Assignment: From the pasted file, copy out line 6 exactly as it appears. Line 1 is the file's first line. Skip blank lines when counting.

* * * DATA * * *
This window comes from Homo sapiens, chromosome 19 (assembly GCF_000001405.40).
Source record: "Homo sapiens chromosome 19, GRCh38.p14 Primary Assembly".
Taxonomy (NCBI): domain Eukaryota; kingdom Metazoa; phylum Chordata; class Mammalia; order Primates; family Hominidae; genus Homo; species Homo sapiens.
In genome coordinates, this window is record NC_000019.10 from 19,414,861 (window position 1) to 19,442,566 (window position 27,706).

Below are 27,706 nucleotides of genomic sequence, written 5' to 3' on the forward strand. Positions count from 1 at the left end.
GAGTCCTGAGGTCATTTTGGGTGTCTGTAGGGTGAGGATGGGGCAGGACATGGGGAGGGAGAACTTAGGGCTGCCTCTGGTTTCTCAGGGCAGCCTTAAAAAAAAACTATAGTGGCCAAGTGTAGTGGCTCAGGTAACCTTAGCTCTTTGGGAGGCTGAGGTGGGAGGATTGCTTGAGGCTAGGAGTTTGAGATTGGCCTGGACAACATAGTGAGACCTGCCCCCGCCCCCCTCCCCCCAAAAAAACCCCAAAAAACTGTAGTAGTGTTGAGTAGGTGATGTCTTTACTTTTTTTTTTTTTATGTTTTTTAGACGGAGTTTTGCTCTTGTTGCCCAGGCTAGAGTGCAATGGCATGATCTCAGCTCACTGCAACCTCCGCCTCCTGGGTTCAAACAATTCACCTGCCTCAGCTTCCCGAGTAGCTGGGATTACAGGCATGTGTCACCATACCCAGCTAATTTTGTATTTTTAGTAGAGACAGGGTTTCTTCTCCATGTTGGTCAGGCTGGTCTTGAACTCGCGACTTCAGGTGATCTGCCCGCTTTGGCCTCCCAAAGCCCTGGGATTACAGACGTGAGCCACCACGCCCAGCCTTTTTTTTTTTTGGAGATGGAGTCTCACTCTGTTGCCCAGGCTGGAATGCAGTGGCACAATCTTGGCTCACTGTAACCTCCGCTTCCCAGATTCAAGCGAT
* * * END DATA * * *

GAGTCCTGAGGTCATTTTGGGTGTCTGTAGGGTGAGGATGGGGCAGGACATGGGGAGGGAGAACTTAGGGCTGCCTCTGGTTTCTCAGGGCAGCCTTAAAAAAAAACTATAGTGGCCAAGTGTAGTGGCTCAGGTAACCTTAGCTCTTTGGGAGGCTGAGGTGGGAGGATTGCTTGAGGCTAGGAGTTTGAGATTGGCCTGGACAACATAGTGAGACCTGCCCCCGCCCCCCTCCCCCCAAAAAAACCCCAAAAAACTGTAGTAGTGTTGAGTAGGTGATGTCTTTACTTTTTTTTTTTTTATGTTTTTTAGACGGAGTTTTGCTCTTGTTGCCCAGGCTAGAGTGCAATGGCATGATCTCAGCTCACTGCAACCTCCGCCTCCTGGGTTCAAACAATTCACCTGCCTCAGCTTCCCGAGTAGCTGGGATTACAGGCATGTGTCACCATACCCAGCTAATTTTGTATTTTTAGTAGAGACAGGGTTTCTTCTCCATGTTGGTCAGGCTGGTCTTGAACTCGCGACTTCAGGTGATCTGCCCGCTTTGGCCTCCCAAAGCCCTGGGATTACAGACGTGAGCCACCACGCCCAGCCTTTTTTTTTTTTGGAGATGGAGTCTCACTCTGTTGCCCAGGCTGGAATGCAGTGGCACAATCTTGGCTCACTGTAACCTCCGCTTCCCAGATTCAAGCGAT